Ways to Treat Sciatica

The sciatica nerve is the longest nerve in your body that runs from your lower back through your hips and buttocks down[WU1]  to each leg. Sciatica is pain that results from irritation or injury to this nerve. Sciatica pain occurs in your lower back, buttock, and leg. You also experience numbness or weakness in the lower back, buttock, leg, and feet and lose bowel or bladder control. If your sciatica causes bowel or bladder control loss, your doctor Adam E. Shestack MD, will give you immediate care. A herniated disc is one of the most common causes of sciatica. Being obese, having osteoarthritis, having poor posture when lifting heavy objects, and having spine injuries can increase your chance of sciatica. There are many treatments for sciatica, and here are some.

Heat and cold therapies

Heat and cold therapy are home treatment options. You can reduce pain and inflammation around the affected area by applying ice packs wrapped in a towel. Apply them for about twenty minutes, about three to four times a day. After several days, you can switch to a heating pad for twenty minutes several times daily. If your pain persists, use the remedy that works for you best.


Over-the-counter non-steroidal anti-inflammatory medications like aspirin and ibuprofen help reduce swelling and pain. Acetaminophen can help ease the pain but not inflammation. Ensure you take the medicines as instructed. Your doctor can prescribe muscle relaxants like cyclobenzaprine if you have muscle spasms.

Physical therapy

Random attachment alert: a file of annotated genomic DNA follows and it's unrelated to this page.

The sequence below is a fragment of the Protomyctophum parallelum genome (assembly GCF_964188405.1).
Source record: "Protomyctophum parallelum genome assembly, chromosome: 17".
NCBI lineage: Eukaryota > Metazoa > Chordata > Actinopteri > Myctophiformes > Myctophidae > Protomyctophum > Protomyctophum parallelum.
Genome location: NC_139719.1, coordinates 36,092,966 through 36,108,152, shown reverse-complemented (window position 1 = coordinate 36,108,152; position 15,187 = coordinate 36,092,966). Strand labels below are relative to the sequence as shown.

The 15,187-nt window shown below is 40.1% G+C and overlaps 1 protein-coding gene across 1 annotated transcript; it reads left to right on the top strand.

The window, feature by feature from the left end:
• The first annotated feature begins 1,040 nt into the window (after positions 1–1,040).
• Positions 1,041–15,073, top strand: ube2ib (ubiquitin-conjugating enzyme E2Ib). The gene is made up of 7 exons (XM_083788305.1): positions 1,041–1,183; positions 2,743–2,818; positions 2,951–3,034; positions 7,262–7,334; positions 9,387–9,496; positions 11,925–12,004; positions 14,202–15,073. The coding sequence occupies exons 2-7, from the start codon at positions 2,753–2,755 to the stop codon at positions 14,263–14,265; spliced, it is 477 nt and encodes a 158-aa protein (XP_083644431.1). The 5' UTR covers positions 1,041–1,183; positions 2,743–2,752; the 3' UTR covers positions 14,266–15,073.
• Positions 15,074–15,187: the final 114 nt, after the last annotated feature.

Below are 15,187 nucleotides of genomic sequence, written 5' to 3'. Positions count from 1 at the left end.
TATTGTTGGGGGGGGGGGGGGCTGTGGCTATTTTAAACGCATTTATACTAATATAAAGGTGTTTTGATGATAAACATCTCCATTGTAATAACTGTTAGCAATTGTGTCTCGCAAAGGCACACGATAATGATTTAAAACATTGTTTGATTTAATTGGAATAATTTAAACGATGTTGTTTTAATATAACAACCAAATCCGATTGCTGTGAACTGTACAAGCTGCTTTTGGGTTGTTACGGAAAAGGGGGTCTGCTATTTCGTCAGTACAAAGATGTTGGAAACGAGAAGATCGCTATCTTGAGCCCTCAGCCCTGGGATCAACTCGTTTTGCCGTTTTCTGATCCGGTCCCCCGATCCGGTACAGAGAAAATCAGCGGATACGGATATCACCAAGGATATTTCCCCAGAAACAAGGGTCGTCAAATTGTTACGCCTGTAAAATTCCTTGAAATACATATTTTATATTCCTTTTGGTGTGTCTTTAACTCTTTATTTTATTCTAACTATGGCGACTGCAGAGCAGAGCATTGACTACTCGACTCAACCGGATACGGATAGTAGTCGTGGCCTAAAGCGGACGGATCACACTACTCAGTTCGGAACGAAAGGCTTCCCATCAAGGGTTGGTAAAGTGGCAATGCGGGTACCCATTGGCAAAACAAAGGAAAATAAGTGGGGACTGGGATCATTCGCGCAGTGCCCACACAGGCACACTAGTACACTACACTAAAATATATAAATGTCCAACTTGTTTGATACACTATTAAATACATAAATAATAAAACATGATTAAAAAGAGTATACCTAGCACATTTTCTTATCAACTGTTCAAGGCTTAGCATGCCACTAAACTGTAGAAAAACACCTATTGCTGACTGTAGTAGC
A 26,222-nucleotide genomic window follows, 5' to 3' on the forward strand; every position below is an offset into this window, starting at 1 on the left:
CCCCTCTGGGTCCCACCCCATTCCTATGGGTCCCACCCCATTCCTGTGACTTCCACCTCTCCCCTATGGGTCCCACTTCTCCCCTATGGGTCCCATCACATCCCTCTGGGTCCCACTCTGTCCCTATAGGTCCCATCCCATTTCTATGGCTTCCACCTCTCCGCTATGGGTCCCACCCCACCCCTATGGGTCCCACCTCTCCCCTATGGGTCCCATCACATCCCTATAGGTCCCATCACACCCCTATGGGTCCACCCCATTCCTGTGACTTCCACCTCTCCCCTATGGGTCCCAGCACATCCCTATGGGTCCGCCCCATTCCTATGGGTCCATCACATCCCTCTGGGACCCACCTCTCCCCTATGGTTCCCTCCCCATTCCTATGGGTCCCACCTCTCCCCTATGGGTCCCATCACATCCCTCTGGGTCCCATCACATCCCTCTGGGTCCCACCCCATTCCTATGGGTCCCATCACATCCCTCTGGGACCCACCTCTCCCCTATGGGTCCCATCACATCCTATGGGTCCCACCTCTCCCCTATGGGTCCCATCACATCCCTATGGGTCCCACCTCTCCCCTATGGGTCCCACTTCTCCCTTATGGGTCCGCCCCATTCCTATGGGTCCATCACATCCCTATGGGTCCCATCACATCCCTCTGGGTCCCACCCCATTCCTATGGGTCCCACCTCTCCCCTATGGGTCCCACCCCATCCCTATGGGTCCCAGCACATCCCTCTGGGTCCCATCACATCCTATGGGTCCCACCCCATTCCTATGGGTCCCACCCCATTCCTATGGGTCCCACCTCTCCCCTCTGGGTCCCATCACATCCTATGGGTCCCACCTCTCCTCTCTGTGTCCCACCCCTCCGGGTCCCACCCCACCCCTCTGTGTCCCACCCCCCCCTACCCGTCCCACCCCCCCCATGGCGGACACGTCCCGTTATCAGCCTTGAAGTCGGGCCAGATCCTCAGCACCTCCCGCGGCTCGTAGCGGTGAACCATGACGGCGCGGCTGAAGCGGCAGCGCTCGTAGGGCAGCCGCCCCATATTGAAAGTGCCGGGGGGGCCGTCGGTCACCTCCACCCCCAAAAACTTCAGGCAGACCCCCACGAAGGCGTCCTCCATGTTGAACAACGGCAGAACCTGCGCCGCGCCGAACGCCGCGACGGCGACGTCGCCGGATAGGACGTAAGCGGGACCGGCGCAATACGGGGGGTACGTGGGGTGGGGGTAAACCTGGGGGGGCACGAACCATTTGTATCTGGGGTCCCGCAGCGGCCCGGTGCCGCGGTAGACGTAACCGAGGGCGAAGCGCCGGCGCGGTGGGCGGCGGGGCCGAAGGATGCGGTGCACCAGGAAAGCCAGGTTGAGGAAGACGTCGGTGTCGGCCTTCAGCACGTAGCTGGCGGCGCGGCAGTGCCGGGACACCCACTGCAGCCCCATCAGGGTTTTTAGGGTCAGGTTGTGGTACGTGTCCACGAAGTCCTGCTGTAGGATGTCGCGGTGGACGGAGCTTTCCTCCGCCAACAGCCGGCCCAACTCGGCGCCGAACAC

Physical therapy involves exercises that help reduce sciatica by reducing pressure on your sciatic nerve. Your physical therapist can help you develop an exercise program that fits your unique needs. Physical therapy helps improve muscle strength and flexibility.


Your doctor may recommend spinal injections if medications do not ease your pain. They involve your provider injecting a corticosteroid, an anti-inflammatory drug, into your lower back to alleviate pain and inflammation around the irritated nerve root. Spinal injections ease your pain temporarily, typically for about three months. You can only use corticosteroid injections for a short term, as long-term use may lead to adverse side effects.

Alternative therapies

Alternative therapies help manage many types of pain. Alternative treatments that help manage sciatica include yoga, acupuncture, and chiropractic spinal manipulation. Massage can ease muscle spasms, and biofeedback may reduce pain and stress.


Rarely do doctors recommend surgery to treat sciatica. The treatment option is essential if other techniques are ineffective, you have severe weakness in your extremities, or you lose bladder and bowel control. Sciatica surgery primarily relieves pressure on the pinched nerve and stabilizes your spine. There are various surgical options for sciatica, which include:


Microdiscectomy is a minimally invasive surgery. It involves your surgeon removing the fragments of a herniated disc pressing on your nerve.


Laminectomy involves your surgeon removing part of your vertebral bone, causing pressure on the sciatic nerve. It helps reduce pain and improve other symptoms. Recovery takes six weeks to three months, depending on your overall health.

Sciatica happens when your sciatic nerve is injured or irritated. Depending on the cause and your symptoms, your doctor can treat sciatica through medications, physical therapy, corticosteroid injections, or surgery. Schedule an appointment at Florida Pain Management Institute for sciatica treatment to relieve your back pain.